The principal blogger of Off the Record is SAA President Rachel Vagts
- What to Watch for at ARCHIVES*RECORDS 2021—Reflections from Ithaka S+R.
- True Grit
- Incorporating DEIA and Archival Compensation Recommendations in SAA
- Exhaustion / Exhilaration
- The Search for SAA’s Next Executive Director Begins
- American Archivist Transitions to Digital-Only Content
- More or Less
- The Value of Mentorships
- RT @SJSUiSchool: Attending the @archivists_org Virtual Annual Meeting tomorrow? 📆 We are excited to announce that the iSchool will have a v… 19 minutes ago
- RT @UAStudentSAA: The day has come, and the poster is up! We hope to see you there @archivists_org conference #SAA2021 https://t.co/eyoaKyx… 19 minutes ago
- ARCHIVES*RECORDS 2021 begins today! There's still time to register for access to live and on-demand sessions, poste… twitter.com/i/web/status/1… 42 minutes ago
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Category Archives: Access
News media indicate that two members of the University of Oregon library archives staff, James Fox and Kira Homo, who previously had been put on administrative leave “will not be returning to their positions.” See background here: http://www2.archivists.org/news/2015/saa-response-to-member-request-re-university-of-oregon-records-release-incident.
SAA has no information beyond what is in the media. We have not yet heard from University Librarian Adriene Lim, who indicated that she would be in contact with SAA following the investigation.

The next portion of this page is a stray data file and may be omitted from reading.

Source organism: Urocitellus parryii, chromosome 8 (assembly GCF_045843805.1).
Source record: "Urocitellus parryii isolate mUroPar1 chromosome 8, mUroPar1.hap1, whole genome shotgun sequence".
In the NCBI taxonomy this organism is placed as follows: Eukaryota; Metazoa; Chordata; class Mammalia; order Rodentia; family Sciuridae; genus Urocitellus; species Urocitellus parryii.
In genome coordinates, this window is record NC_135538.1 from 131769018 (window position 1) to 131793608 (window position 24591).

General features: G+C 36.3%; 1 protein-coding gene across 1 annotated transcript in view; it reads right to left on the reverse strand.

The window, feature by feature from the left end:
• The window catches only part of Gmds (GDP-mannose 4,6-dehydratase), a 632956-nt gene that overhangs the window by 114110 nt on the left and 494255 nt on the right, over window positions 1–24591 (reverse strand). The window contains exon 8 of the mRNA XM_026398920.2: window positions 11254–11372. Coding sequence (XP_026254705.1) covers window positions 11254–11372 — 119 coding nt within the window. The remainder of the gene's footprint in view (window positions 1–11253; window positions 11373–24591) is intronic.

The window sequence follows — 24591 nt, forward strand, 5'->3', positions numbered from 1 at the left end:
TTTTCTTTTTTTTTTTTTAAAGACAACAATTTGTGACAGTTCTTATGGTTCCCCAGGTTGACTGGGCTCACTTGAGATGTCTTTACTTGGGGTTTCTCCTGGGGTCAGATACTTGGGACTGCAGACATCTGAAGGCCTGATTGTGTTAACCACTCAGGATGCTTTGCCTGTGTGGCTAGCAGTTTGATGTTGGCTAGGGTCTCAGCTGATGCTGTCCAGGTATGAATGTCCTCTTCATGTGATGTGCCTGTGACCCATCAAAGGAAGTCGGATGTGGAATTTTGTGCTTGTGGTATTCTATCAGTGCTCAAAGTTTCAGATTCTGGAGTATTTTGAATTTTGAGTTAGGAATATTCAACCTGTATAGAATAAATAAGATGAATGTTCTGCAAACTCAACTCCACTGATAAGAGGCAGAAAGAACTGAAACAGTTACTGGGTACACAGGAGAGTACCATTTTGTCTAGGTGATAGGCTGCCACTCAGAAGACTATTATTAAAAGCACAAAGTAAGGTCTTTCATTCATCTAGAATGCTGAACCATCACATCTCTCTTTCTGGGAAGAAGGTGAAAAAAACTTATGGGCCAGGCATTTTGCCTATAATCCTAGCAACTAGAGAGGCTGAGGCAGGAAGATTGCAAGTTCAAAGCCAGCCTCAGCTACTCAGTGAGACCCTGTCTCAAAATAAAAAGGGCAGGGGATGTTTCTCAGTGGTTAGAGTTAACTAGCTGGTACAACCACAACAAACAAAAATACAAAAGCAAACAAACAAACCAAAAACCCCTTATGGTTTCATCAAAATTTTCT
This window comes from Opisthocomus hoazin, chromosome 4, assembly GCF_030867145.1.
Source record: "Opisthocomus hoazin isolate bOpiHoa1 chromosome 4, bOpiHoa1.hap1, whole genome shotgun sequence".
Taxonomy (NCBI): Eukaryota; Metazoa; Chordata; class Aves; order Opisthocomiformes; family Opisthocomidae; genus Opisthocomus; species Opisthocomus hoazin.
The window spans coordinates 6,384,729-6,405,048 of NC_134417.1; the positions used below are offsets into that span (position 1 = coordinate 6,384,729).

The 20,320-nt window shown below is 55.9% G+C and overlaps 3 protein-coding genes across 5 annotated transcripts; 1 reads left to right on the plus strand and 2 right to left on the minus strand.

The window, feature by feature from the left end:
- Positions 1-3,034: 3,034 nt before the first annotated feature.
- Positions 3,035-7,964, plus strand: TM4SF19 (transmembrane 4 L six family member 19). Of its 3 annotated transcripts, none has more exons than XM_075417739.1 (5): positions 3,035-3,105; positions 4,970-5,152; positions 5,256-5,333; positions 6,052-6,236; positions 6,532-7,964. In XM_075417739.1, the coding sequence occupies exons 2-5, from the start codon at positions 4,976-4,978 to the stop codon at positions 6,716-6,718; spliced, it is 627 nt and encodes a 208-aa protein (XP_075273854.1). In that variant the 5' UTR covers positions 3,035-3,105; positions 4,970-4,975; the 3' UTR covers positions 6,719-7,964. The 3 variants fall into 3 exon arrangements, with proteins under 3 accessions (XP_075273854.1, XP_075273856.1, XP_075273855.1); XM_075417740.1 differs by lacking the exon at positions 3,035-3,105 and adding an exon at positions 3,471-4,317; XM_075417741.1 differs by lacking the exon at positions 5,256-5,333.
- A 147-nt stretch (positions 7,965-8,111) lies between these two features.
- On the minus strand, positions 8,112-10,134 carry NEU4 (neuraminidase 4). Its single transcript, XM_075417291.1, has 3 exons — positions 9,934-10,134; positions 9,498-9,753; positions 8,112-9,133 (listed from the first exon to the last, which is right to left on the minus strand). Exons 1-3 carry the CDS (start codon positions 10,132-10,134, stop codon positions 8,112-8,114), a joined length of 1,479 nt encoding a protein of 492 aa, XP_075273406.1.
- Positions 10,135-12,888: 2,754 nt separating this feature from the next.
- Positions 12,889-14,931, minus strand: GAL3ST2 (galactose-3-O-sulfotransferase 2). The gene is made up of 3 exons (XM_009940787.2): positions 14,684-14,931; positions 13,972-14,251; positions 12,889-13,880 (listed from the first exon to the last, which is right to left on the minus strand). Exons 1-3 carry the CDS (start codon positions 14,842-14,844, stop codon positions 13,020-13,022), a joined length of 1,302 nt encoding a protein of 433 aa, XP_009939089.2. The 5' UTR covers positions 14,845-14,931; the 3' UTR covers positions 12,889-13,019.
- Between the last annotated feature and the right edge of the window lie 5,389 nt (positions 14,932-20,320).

As this is a personnel matter, it is confidential and we are unlikely to receive substantive information. We have had no communication with the two archivists, both of whom are SAA members, and they are unlikely to be at liberty to discuss this situation.
Although SAA is not in a position to comment responsibly on this specific situation, it raises real concerns for those of us who manage access to records, especially in the digital age. We are engaged in conversations about what SAA might do to support education and training in navigating the challenges associated with access, restricted records, attorney-client privilege, redaction, and related issues and practices. If you have thoughts, suggestions, or concerns, please share them with the SAA Council, relevant component group leaders, or with me (email@example.com).